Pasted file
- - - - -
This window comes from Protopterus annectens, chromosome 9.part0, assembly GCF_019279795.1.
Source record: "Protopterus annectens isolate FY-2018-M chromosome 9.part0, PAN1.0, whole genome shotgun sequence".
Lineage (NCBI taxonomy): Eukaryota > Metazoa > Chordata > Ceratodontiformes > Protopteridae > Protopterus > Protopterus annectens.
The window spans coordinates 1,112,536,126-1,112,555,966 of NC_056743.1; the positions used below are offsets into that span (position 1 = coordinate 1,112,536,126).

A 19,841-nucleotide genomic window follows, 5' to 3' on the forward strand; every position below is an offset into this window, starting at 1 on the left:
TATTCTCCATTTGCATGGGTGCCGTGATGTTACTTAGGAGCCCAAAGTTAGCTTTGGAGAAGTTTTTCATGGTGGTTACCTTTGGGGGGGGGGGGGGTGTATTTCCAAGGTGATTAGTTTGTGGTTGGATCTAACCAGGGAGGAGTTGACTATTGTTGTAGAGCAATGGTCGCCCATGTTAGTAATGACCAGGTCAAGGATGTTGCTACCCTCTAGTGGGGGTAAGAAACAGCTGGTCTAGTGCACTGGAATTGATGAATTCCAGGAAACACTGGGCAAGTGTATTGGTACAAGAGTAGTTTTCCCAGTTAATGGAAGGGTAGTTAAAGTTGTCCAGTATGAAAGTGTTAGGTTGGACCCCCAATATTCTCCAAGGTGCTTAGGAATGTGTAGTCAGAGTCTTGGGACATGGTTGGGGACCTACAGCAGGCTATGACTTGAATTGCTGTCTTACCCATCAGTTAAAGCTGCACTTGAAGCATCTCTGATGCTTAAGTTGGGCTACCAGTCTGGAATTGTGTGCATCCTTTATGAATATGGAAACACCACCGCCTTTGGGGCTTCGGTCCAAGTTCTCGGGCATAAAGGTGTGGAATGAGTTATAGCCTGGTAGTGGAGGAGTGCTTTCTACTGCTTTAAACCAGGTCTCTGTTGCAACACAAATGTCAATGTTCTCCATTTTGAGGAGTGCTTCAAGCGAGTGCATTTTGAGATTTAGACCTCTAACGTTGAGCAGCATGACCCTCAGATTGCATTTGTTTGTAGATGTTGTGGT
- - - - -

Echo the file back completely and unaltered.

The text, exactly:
This window comes from Protopterus annectens, chromosome 9.part0, assembly GCF_019279795.1.
Source record: "Protopterus annectens isolate FY-2018-M chromosome 9.part0, PAN1.0, whole genome shotgun sequence".
Lineage (NCBI taxonomy): Eukaryota > Metazoa > Chordata > Ceratodontiformes > Protopteridae > Protopterus > Protopterus annectens.
The window spans coordinates 1,112,536,126-1,112,555,966 of NC_056743.1; the positions used below are offsets into that span (position 1 = coordinate 1,112,536,126).

A 19,841-nucleotide genomic window follows, 5' to 3' on the forward strand; every position below is an offset into this window, starting at 1 on the left:
TATTCTCCATTTGCATGGGTGCCGTGATGTTACTTAGGAGCCCAAAGTTAGCTTTGGAGAAGTTTTTCATGGTGGTTACCTTTGGGGGGGGGGGGGGTGTATTTCCAAGGTGATTAGTTTGTGGTTGGATCTAACCAGGGAGGAGTTGACTATTGTTGTAGAGCAATGGTCGCCCATGTTAGTAATGACCAGGTCAAGGATGTTGCTACCCTCTAGTGGGGGTAAGAAACAGCTGGTCTAGTGCACTGGAATTGATGAATTCCAGGAAACACTGGGCAAGTGTATTGGTACAAGAGTAGTTTTCCCAGTTAATGGAAGGGTAGTTAAAGTTGTCCAGTATGAAAGTGTTAGGTTGGACCCCCAATATTCTCCAAGGTGCTTAGGAATGTGTAGTCAGAGTCTTGGGACATGGTTGGGGACCTACAGCAGGCTATGACTTGAATTGCTGTCTTACCCATCAGTTAAAGCTGCACTTGAAGCATCTCTGATGCTTAAGTTGGGCTACCAGTCTGGAATTGTGTGCATCCTTTATGAATATGGAAACACCACCGCCTTTGGGGCTTCGGTCCAAGTTCTCGGGCATAAAGGTGTGGAATGAGTTATAGCCTGGTAGTGGAGGAGTGCTTTCTACTGCTTTAAACCAGGTCTCTGTTGCAACACAAATGTCAATGTTCTCCATTTTGAGGAGTGCTTCAAGCGAGTGCATTTTGAGATTTAGACCTCTAACGTTGAGCAGCATGACCCTCAGATTGCATTTGTTTGTAGATGTTGTGGT